The 2016 Arizona State Sun Devils defense will look to improve following its underwhelming showing last season.
Take a look at some of the numbers from 2015:
|Opp. Pass Efficiency
*statistics via NCAA.com
As coach Todd Graham joked during the opening day of spring practice, improving "shouldn't be too hard."
All jokes aside, there's reason to be optimistic heading into the new year. Here's what to keep your eye on for the defensive side of the ball as the Sun Devils look forward to the new season:
Who's starting in the secondary?
The Sun Devils will be tasked with replacing three of the four starting players from their 2015 defensive backfield -- all-conference safety Kareem Orr is the lone returner. This, of course, under the direction of a new, first-year secondary coach in T.J. Rushing.
Last season's group relinquished the most passing yards per game (337.5 yards) of any team in the nation, while conceding explosive plays to opposing offenses at a clip of 19.2 percent of total defensive snaps (2nd-worst rate in the country, according to Football Outsiders' FEI database).
All of that despite rotating five seniors.
Ironically, in 2016 the Sun Devils do not boast a *single senior listed in their defensive backfield, and only tout four secondary players listed as a junior or redshirt junior.
So how will the depth chart shape up?
Initially, we saw Orr slot back at field safety, joined by either Armand Perry or Chad Adams. Junior-college transfers Maurice Chandler and J'Marcus Rhodes, as well as De'Chavon "Gump" Hayes have manned the corner roles in recent practices.
However, Graham and Rushing are intent on having the players learn and feel comfortable in all four secondary roles through spring practice. This, presumably, to quell a lack of game experience with a tenable understanding of the many positions, coverages and reads embedded within Graham's playbook.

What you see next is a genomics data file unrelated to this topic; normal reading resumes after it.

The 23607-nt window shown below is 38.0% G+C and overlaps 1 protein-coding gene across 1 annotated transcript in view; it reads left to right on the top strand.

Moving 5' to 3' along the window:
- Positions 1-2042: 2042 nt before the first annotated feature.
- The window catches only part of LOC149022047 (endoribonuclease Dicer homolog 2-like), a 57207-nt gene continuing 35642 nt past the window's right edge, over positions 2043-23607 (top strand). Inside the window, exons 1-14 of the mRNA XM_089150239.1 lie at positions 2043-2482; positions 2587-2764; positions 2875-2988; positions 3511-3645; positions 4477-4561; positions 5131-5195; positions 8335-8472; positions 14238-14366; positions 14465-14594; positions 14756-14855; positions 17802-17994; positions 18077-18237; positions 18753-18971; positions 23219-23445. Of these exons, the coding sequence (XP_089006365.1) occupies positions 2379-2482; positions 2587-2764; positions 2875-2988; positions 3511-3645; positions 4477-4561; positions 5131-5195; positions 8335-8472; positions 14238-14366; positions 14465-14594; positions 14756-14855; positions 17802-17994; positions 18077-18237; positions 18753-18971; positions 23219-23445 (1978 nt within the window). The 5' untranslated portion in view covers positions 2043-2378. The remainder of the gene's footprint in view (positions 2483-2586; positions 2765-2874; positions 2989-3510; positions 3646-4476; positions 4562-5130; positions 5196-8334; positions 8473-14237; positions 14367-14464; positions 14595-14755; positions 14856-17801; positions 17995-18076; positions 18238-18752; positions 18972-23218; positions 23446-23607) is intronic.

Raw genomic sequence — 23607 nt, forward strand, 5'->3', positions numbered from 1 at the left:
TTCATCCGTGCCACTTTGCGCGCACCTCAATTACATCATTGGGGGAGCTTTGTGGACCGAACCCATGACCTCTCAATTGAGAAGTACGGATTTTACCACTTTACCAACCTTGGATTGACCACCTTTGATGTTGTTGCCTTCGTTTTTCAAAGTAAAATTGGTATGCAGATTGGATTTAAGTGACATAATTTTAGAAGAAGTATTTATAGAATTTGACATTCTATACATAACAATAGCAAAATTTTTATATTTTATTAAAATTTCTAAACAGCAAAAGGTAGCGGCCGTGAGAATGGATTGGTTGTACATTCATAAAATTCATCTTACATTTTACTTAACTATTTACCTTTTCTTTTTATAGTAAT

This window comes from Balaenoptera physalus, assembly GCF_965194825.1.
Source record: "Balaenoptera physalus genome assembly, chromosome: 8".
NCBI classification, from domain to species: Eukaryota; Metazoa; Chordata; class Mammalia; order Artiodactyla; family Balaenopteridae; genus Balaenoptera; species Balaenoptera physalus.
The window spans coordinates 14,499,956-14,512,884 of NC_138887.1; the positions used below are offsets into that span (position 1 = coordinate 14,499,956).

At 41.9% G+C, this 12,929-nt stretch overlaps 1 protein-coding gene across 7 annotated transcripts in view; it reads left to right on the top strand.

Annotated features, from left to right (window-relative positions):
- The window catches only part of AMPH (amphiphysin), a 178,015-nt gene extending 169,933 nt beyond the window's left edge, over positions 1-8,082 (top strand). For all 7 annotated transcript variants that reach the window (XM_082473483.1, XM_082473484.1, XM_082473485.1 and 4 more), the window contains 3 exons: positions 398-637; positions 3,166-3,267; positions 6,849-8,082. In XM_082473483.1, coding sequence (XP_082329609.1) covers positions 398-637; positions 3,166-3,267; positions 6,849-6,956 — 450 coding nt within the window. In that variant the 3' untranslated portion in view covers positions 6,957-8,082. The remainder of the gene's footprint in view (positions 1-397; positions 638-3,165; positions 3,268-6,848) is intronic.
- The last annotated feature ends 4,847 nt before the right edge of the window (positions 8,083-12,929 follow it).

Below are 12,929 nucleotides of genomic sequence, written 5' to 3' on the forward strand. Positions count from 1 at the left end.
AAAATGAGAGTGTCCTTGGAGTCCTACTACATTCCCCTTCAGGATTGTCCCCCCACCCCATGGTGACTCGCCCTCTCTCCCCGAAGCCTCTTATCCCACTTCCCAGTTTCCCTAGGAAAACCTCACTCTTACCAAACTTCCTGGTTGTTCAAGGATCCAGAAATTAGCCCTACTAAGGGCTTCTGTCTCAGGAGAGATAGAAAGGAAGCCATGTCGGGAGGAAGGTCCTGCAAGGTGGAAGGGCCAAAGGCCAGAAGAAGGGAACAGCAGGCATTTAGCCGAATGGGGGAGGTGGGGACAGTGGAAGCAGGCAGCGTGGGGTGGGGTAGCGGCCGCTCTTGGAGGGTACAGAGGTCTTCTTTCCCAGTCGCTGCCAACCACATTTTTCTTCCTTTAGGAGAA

*Hayes is a redshirt senior, but is listed on the official team roster as a running back.
Who's the Devil?
Regardless of however you choose to interpret it (they are different positions, after all), in a blitz-happy system, the Sun Devils desperately need a dominant pass rusher to emerge by the start of the new campaign.
While it was easy to point fingers at the secondary for conceding so many big plays in 2015, much of the group's ineffectiveness was emanated by the ineffectiveness of the ASU pass rush.
Yes, Antonio Longino led the Pac-12 in sacks, but it was streakier than it was consistent. D.J. Calhoun is probably the team's most natural returning pass-rusher, but is still raw, and has filled in at the weak-side position as opposed to Devil because of his size.
Graham is in dire need of an athletic freak at Devilbacker who is not only able to set the edge against the run, but is a consistent force versus the pass, too.
Previously, Graham had success with Carl Bradford, and even found production out of Longino. But it's been two seasons since ASU has had the luxury of a player who completely altered opposing offenses' gameplans.
Spring practice may not produce the answer initially, but players like Doug Subtyl, Edmond Boateng, Alani Latu, and Koron Crump may all find themselves vying for the starting role, with at least one potentially emerging, proving their value as a pass rusher in the process.
Are the stars for real?
Linebacker Salamo Fiso was at the heart of the 20th-best rush defense in the country that allowed just 125.9 rush yards per game (26th-ranked rushing defense in the country last year, according to Football Outsiders' S+P database). He amassed 99 total tackles, including 20 tackles for loss (Pac-12 best) and 4.5 sacks.
Can he repeat or possibly improve on what was a breakout campaign?
Meanwhile, as members along the edge of the front-seven continue to be developed, defensive linemen Tashon Smallwood and JoJo Wicker form arguably the best lineman tandem in the Pac-12.
Smallwood was solid last year (42 total tackles, 8.5 TFL, 2 sacks). Still, it's not farfetched to believe the junior is capable of more, particularly as a pass rusher. His trenchmate, Wicker, is coming off of an impressive true-freshman season himself (21 total tackles, 7.5 TFL, 4 sacks). In lieu of injuries, the Long Beach Poly-product displayed desirable athleticism which aided in his ability to disrupt the pocket.
Their styles of play complement each other, and more time on the field together could provide the duo a chance to blossom. If both players can take the next step in their growth during the 2016 season, the entire defense should be able to reap the benefits.